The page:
AI has become a business necessity. And AI ethics are quickly becoming a key risk requirement. No company can afford reputational damage due to bias in algorithms or discriminatory behavior.
Yet most companies have yet to fully understand what AI ethics require, according to Reid Blackman, a former professor of philosophy and ethics and author of Ethical Machines: Your Concise Guide to Fully Unbiased, Transparent, and Respectful AI.
BLACK MAN: We love AI because it does things very quickly and at scale, but that means the ethical and reputational risks of AI are also rapidly evolving. When you talk about discriminating AI, you’re not talking about how you might discriminate against this or that person, you’re talking about discriminating a lot of people.
Businesses are going to do what they need to do with AI to improve their bottom line, but along the way they shouldn’t put their brand, let alone people, at risk. It’s more than just a hiring manager discriminating against one person.
EDGE: Where are most companies in their thinking on this, in your experience?
BLACK MAN: The dominant business strategy these days, if you can call it that, is finger-crossing. They just hope bad things don’t happen. And when a company does something, it focuses on bias, which is just a subset of all ethical and reputational risk.
There are multinationals that are currently under scrutiny and being investigated by regulators and subject to fines, there is no doubt. But to be honest, there are also organizations that will get away with it. Different organizations are going to have different risk appetites.
It is the nature of the machine learning beast that it recognizes very complex patterns and data. And so, it can very well recognize discriminatory or biased patterns.
I’m an ethicist, so I think you should really identify and mitigate those risks because people are getting hurt. But if you ask me a simple, empirical question about whether organizations can take the risk and maybe get away with it, of course it can. I wouldn’t say this constitutes a responsible steward of your brand, but it can. It’s a bet you’re making, and it seems like a foolish bet to me.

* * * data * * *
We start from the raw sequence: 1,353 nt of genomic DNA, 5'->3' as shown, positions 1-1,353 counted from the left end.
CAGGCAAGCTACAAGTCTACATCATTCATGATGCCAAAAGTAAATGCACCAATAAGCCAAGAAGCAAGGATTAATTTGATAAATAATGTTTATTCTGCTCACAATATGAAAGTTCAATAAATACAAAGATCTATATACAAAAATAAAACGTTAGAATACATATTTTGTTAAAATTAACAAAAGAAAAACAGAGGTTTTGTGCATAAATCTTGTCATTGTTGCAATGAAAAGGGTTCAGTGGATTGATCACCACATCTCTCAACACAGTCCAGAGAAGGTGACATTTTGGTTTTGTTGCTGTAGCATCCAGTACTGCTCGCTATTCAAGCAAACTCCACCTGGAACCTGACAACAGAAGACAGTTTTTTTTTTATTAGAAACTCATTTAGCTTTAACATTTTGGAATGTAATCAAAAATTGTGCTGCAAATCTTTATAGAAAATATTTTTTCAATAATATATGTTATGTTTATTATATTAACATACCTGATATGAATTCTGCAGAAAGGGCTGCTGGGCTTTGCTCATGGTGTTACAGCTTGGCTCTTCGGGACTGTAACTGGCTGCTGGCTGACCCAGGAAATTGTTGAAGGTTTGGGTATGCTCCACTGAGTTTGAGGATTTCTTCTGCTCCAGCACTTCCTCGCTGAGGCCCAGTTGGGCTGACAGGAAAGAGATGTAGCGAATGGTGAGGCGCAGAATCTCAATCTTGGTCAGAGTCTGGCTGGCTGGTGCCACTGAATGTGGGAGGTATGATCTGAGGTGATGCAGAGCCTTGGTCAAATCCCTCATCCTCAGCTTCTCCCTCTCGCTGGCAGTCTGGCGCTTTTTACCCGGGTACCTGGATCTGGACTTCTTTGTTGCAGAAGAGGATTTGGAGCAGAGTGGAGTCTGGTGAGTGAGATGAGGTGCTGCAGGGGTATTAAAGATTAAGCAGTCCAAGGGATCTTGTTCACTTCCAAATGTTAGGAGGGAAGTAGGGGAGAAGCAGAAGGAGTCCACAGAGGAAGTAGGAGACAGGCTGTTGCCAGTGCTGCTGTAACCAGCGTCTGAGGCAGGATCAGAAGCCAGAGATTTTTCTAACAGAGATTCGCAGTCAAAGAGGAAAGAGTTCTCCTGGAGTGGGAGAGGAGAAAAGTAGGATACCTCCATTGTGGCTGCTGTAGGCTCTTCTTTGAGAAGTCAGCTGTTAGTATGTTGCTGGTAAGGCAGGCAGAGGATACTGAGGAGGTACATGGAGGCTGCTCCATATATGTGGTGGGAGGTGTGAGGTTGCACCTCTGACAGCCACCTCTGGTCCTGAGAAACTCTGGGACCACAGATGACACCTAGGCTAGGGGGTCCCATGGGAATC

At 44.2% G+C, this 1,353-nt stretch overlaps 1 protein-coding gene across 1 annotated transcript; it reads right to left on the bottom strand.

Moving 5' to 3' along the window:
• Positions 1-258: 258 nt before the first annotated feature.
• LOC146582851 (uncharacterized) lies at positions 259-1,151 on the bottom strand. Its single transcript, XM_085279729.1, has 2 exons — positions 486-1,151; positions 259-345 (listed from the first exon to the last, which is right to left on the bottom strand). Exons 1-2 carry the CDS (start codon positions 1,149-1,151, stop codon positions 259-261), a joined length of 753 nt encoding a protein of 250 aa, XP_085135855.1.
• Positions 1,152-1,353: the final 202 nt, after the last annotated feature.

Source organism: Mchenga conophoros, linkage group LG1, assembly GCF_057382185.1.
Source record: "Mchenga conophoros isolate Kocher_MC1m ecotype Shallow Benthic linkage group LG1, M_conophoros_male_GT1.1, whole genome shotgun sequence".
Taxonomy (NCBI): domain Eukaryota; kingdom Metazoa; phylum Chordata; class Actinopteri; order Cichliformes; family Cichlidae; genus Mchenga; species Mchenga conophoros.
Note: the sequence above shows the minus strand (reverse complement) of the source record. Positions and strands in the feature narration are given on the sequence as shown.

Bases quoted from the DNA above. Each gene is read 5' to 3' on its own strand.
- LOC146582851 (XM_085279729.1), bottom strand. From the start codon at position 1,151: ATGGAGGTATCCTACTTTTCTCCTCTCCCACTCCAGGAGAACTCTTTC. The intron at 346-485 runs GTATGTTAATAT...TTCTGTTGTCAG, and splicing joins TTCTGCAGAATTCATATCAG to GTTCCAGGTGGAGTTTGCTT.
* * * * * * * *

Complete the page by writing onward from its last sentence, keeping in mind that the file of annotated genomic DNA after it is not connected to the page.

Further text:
Don’t leave the problem to the technologists
EDGE: Do you think companies generally underestimate the risks associated with AI because it is a new field?
BLACK MAN: There is an underestimation of the risk, partly because they don’t understand what the risks are. One of the problems we have, quite frankly, is that talking about artificial intelligence, and more specifically machine learning, is intimidating to a lot of non-technologists.
They think, “Oh, AI, the risk of AI, the bias of AI, that’s for the techs to figure out. That’s not what I do, I’m not a technologist, so I don’t deal with that. The truth is that it is senior leaders who are ultimately responsible for the ethical behavior and reputation of the organization.
And they underestimate the risks because they don’t believe they can really understand them and because they’re – again, to be perfectly frank – intellectually intimidated by expressions like machine learning and artificial intelligence.